Only they didn’t and she called a month later and said she had done a test and she was indeed pregnant. “I sent her money to take care of it and promptly forgot about that story.” Only, she didn’t “take care of it.” A year later, she sent a picture of a baby which he guessed, rather correctly, I might add, was his.
“I was shocked!” he says unconvincingly, “mostly because I thought she had taken care of it. I called her up and we talked about it. My position was that I wasn’t ready to be a father or to settle down, at least not with her. We had had a physical relationship, there was nothing more to it. Nothing more for us. ” She sounded cool about it. She said she merely wanted him to know that she had kept the baby and she would fend for the baby. You have a good life, she said. [She didn’t, but I’ve added this for my own pleasure]. But she changed her number and he never heard from her again from 2002 until 2015.
In 2015, he was married with two children and running a business you could describe as fairly successful. He narrates how he got the call out of the blue from a number he didn’t recognise.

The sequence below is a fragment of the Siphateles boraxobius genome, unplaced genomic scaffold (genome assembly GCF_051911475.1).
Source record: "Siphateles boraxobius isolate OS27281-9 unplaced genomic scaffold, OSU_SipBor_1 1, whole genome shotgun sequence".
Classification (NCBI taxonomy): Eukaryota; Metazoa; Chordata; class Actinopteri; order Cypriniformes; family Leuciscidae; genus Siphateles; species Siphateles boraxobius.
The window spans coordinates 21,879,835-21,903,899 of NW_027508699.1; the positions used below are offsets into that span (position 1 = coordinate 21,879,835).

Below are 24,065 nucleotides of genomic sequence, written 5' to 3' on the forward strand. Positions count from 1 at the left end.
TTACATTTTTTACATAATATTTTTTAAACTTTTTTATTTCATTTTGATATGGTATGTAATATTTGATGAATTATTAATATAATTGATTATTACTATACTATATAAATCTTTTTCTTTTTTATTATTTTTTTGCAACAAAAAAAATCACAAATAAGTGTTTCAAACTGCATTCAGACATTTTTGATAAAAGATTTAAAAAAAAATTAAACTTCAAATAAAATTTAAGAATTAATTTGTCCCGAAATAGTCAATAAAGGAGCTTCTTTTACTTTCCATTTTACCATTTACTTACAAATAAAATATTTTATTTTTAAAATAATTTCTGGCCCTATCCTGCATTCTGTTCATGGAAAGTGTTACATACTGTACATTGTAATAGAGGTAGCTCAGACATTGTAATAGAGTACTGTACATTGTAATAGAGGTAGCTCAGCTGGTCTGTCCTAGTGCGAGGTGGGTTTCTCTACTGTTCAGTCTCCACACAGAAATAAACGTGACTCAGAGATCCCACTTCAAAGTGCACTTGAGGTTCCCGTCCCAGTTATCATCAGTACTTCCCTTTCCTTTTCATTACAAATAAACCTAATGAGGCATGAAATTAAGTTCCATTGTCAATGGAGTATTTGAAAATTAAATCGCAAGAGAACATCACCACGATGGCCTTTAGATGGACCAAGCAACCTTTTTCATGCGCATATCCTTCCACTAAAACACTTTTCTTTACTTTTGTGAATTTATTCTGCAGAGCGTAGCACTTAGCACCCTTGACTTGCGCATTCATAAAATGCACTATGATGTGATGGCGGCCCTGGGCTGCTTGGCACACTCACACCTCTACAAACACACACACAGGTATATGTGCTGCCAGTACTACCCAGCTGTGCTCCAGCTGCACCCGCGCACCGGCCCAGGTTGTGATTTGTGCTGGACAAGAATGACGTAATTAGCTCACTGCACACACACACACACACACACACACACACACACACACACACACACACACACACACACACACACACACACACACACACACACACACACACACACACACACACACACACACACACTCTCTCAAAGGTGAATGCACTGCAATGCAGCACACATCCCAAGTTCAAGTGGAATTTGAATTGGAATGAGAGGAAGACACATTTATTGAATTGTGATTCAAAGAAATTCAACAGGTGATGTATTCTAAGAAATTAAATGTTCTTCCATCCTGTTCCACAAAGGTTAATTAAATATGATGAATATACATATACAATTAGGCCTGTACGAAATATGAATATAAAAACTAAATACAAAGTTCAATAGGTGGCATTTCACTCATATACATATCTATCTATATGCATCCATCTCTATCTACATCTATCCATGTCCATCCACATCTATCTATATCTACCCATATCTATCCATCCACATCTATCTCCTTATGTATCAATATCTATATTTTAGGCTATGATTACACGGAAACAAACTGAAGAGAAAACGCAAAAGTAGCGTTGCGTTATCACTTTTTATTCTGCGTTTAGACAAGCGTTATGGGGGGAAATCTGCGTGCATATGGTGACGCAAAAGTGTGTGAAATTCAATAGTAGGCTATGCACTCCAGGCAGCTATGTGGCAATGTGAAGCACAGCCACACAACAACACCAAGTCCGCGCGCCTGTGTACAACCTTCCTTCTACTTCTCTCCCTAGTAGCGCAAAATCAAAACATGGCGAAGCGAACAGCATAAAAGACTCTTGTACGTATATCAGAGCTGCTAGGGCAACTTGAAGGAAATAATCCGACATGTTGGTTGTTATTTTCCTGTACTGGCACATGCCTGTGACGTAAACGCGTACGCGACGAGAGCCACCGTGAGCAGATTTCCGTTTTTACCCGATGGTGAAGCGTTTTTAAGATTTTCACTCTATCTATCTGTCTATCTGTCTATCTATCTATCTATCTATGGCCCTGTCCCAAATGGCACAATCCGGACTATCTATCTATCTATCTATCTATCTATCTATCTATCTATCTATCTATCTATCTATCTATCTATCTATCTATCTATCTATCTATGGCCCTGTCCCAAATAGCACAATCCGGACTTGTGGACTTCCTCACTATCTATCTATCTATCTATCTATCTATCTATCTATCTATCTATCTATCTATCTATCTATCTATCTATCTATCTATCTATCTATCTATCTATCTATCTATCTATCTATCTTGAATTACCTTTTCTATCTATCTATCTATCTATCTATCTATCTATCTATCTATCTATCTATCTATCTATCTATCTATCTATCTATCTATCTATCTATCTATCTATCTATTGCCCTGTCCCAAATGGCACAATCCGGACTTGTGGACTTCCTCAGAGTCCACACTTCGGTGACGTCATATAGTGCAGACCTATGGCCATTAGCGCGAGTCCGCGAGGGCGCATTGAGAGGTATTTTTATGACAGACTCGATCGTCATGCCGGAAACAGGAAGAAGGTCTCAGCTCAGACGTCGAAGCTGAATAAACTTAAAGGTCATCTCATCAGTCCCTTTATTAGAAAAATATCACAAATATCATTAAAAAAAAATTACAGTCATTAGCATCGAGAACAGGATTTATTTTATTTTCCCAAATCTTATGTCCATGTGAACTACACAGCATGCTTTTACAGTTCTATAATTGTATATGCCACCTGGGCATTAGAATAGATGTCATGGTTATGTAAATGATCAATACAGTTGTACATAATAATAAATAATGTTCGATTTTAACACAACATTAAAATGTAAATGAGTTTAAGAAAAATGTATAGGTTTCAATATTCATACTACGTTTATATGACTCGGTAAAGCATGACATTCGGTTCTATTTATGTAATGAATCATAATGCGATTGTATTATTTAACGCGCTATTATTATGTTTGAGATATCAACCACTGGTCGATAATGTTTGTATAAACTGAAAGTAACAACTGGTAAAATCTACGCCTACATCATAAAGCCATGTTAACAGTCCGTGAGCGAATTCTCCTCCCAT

A young voice on the phone, uncertain, nervous. “Hi,”
“This is Ricky.”
“Okay. Hi. Which Ricky is this?”
“Yeah. Brenda from Embu.”
“I don’t know a Brenda from Embu. Anyway, how can I help you?”
Nervous. “I wanted to say hello. You, you are my dad.”
Then a long pause from his end. Then it all came to him, slowly at first then very quickly, like a herd of charging buffalos. The boy was 13, a teenager. Thirteen years had simply flown by in a jiffy.
“What did you do?” I asked him.
“I told him I’d call him back,” he says. “I was so confused. You wish some of these things away, it’s burying your head in the sand.”
“You told him you’d call him back!” I laughed. “I’m sorry, were you in the middle of your life?”
“I was confused, man. I needed to process all this. I felt ambushed.”
“So did you call him back?”
“Next day, yes, but his phone was off.”